We’re coming up to Mormon General Conference. Yes. Again. If you live in Utah, conference is news even if you’ve never been Mormon, are no longer Mormon, and/or hate Mormons.

There is plenty evidence for this concern. Not only is downtown crowded, but also the local news is all about conference, people within earshot talk about conference, and conference has far-reaching effects on state legislators, many of whom are some kind of Mormon.

With a new prophet and two vacant apostle chairs, things might get interesting. We don’t know whom the new apostles are yet, but Vegas odds give it a billion to one that neither of them is female.

Know what else we don’t know for sure? It’s whether Russia interfered with the selection. The idea of Vladimir Putin having any say in the church is creepy. But if you’re anything like me, also rather entertaining.

Those with an ear cocked toward the Conference Center will be doing so because they have faith and hope. Mostly it’s hope that something will happen to their liking or everyone else’s shock.

Some people would love to hear some form of capitulation on certain doctrinal issues, like, oh, say, the Three Nephites never actually existed, no angels helped push handcarts through snowdrifts, or that the Lamanites may have killed off the Nephites because Satan outfitted them with machine guns.

Mostly, not much will change. We’ll hear talks on peace, love and harmony. Probably nothing that will upset too many people. It’s always been like that, regardless how weird it might sound today.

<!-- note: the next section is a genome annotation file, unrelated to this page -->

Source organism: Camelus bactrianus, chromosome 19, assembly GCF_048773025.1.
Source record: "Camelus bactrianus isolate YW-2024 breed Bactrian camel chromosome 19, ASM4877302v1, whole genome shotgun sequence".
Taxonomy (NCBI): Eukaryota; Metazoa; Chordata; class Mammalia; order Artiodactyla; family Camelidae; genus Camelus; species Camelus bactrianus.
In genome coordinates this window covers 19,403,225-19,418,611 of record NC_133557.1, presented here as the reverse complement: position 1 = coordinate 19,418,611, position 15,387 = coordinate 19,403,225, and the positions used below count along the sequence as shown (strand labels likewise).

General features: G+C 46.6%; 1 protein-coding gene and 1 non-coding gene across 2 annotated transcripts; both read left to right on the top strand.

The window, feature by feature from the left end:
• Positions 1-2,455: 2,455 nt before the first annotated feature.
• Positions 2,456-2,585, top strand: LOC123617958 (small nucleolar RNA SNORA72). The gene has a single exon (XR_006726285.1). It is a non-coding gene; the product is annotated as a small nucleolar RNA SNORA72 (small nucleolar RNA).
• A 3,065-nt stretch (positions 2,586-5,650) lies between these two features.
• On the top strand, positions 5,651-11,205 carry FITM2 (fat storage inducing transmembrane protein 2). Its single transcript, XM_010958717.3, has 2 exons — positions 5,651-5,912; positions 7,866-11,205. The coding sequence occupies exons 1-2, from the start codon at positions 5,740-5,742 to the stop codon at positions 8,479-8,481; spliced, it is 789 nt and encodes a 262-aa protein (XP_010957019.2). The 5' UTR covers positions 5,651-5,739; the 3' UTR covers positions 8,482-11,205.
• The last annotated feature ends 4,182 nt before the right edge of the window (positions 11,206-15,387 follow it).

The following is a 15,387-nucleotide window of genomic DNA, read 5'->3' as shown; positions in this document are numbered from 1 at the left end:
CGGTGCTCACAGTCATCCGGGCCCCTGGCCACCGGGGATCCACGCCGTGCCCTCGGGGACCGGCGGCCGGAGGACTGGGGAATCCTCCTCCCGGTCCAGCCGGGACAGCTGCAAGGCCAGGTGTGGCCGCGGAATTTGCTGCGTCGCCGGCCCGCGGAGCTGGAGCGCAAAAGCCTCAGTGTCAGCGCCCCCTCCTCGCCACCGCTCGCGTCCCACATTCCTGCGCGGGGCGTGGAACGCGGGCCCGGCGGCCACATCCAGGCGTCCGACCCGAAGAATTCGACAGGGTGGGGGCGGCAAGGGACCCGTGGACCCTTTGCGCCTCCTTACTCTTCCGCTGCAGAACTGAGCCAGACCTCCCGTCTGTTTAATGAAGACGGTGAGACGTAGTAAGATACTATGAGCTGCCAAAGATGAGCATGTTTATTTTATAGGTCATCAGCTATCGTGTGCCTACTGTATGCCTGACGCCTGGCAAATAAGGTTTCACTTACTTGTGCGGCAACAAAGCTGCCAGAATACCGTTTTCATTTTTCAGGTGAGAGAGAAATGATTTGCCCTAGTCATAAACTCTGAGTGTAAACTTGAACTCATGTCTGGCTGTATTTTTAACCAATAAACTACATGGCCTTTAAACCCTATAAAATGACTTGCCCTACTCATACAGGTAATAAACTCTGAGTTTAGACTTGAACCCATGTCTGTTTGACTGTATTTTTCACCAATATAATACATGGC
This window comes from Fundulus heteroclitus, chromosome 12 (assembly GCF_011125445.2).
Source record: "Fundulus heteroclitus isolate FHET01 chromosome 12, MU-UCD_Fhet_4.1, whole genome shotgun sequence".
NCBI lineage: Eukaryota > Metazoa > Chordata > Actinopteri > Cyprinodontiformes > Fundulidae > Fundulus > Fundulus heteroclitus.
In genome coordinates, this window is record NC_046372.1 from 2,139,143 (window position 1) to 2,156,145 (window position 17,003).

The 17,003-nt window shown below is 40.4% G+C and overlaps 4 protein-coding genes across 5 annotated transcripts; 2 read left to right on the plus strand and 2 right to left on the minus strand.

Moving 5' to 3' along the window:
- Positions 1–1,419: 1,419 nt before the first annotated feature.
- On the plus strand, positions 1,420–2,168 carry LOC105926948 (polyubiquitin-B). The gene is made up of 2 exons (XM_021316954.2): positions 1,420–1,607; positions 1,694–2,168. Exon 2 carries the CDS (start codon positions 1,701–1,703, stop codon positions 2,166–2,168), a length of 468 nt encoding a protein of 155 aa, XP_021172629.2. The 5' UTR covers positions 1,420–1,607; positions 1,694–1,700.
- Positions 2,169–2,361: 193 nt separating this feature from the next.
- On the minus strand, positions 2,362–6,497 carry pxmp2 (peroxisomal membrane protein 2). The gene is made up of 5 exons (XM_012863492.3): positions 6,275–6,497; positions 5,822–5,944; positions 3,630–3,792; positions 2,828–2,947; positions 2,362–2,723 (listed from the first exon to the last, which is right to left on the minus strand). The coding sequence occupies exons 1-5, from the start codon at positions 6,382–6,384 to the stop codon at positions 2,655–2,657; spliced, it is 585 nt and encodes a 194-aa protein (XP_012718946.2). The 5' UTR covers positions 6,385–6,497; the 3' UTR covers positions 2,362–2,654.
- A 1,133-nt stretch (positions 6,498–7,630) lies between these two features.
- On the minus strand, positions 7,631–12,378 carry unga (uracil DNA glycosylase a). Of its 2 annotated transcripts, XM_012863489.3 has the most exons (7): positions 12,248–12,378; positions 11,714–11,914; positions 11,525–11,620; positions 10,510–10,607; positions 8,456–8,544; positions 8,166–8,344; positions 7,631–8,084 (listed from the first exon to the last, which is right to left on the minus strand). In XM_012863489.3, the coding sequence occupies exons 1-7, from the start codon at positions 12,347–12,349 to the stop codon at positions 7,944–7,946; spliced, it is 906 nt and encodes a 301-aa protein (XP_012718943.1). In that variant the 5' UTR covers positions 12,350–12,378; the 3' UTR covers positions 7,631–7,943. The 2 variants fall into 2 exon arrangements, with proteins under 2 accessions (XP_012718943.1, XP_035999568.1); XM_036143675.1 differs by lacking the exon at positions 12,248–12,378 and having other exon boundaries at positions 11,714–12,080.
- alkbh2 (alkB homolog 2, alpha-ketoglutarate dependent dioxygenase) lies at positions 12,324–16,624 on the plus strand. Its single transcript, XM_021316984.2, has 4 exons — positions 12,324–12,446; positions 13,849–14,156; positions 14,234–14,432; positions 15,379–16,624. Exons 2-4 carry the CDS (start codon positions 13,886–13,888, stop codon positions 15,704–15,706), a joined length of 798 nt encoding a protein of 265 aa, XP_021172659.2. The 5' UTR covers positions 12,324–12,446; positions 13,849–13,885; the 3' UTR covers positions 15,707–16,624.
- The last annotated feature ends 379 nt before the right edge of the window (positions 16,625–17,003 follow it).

On Feb. 1, 1857, President Heber C. Kimball, speaking in the Tabernacle, chastised people for focusing on their possessions rather than the gospel.

“Many men are desirous to gather to themselves wives, and this, that and the other thing.”

Women and other things? Maybe that didn’t get a rise out of Mormon women then, but I triple-dog-dare anyone to publicly proffer those words today.

Oh, and I’m not making this up. Check out the story by Leo Hawkins on Page 4 of the Wednesday, Feb. 11, 1857, issue of the Deseret News.

In another part of his talk, Kimball describes a hoped-for event in which he and Brigham Young, finished with their earthly sojourns, are greeted by Mormon founder Joseph Smith. For some reason, Young and Kimball are stark naked in this meeting.

Smith • “Come along, my boys, we will give you a good suit of clothes. Where are your wives?”

Kimball and Young • “They are back yonder; they would not follow us.”

Smith • “Never mind. Here are thousands. Have all you want.”

Kimball was circumspect about it. ”Perhaps some do not believe that,” he told the congregation, “but I am just simple enough to believe it.”

Not me. Today, I’d give it about two minutes before half the congregation sufficiently recovered from the shock to charge the stand.

This conference, I fully expect to hear things that, if applied correctly, will improve my life. And I’ll undoubtedly hear some things with which I don’t agree.

Whatever we hear, the important thing to remember is that we were given brains, and it’s in our best interest to try to use them. When it comes to the gospel, simple isn’t always as simple does.